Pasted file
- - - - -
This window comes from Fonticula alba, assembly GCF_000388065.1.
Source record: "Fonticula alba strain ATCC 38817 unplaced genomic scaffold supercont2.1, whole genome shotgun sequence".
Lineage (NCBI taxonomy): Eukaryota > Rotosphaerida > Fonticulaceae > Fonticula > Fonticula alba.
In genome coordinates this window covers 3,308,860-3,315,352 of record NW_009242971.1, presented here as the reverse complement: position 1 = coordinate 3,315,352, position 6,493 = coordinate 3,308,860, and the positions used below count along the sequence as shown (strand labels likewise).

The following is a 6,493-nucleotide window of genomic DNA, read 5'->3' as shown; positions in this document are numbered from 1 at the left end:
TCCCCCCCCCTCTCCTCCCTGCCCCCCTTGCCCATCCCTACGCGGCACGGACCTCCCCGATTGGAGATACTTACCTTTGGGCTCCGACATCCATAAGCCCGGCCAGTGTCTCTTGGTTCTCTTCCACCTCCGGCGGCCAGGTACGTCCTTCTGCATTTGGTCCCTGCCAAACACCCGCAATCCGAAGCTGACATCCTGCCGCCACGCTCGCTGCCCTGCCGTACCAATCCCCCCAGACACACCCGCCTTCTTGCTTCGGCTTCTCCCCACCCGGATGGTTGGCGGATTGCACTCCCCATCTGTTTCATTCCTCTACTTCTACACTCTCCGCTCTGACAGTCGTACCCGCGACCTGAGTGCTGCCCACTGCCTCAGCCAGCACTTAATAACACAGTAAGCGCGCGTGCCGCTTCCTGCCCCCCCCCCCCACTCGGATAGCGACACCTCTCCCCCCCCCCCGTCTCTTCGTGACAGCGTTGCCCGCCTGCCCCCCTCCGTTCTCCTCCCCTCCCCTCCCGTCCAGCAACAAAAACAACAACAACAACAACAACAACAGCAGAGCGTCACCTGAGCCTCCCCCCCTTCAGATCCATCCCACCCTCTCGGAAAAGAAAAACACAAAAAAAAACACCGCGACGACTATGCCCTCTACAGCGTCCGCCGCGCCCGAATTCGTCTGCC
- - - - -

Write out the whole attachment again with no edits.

This window comes from Fonticula alba, assembly GCF_000388065.1.
Source record: "Fonticula alba strain ATCC 38817 unplaced genomic scaffold supercont2.1, whole genome shotgun sequence".
Lineage (NCBI taxonomy): Eukaryota > Rotosphaerida > Fonticulaceae > Fonticula > Fonticula alba.
In genome coordinates this window covers 3,308,860-3,315,352 of record NW_009242971.1, presented here as the reverse complement: position 1 = coordinate 3,315,352, position 6,493 = coordinate 3,308,860, and the positions used below count along the sequence as shown (strand labels likewise).

The following is a 6,493-nucleotide window of genomic DNA, read 5'->3' as shown; positions in this document are numbered from 1 at the left end:
TCCCCCCCCCTCTCCTCCCTGCCCCCCTTGCCCATCCCTACGCGGCACGGACCTCCCCGATTGGAGATACTTACCTTTGGGCTCCGACATCCATAAGCCCGGCCAGTGTCTCTTGGTTCTCTTCCACCTCCGGCGGCCAGGTACGTCCTTCTGCATTTGGTCCCTGCCAAACACCCGCAATCCGAAGCTGACATCCTGCCGCCACGCTCGCTGCCCTGCCGTACCAATCCCCCCAGACACACCCGCCTTCTTGCTTCGGCTTCTCCCCACCCGGATGGTTGGCGGATTGCACTCCCCATCTGTTTCATTCCTCTACTTCTACACTCTCCGCTCTGACAGTCGTACCCGCGACCTGAGTGCTGCCCACTGCCTCAGCCAGCACTTAATAACACAGTAAGCGCGCGTGCCGCTTCCTGCCCCCCCCCCCCACTCGGATAGCGACACCTCTCCCCCCCCCCCGTCTCTTCGTGACAGCGTTGCCCGCCTGCCCCCCTCCGTTCTCCTCCCCTCCCCTCCCGTCCAGCAACAAAAACAACAACAACAACAACAACAACAGCAGAGCGTCACCTGAGCCTCCCCCCCTTCAGATCCATCCCACCCTCTCGGAAAAGAAAAACACAAAAAAAAACACCGCGACGACTATGCCCTCTACAGCGTCCGCCGCGCCCGAATTCGTCTGCC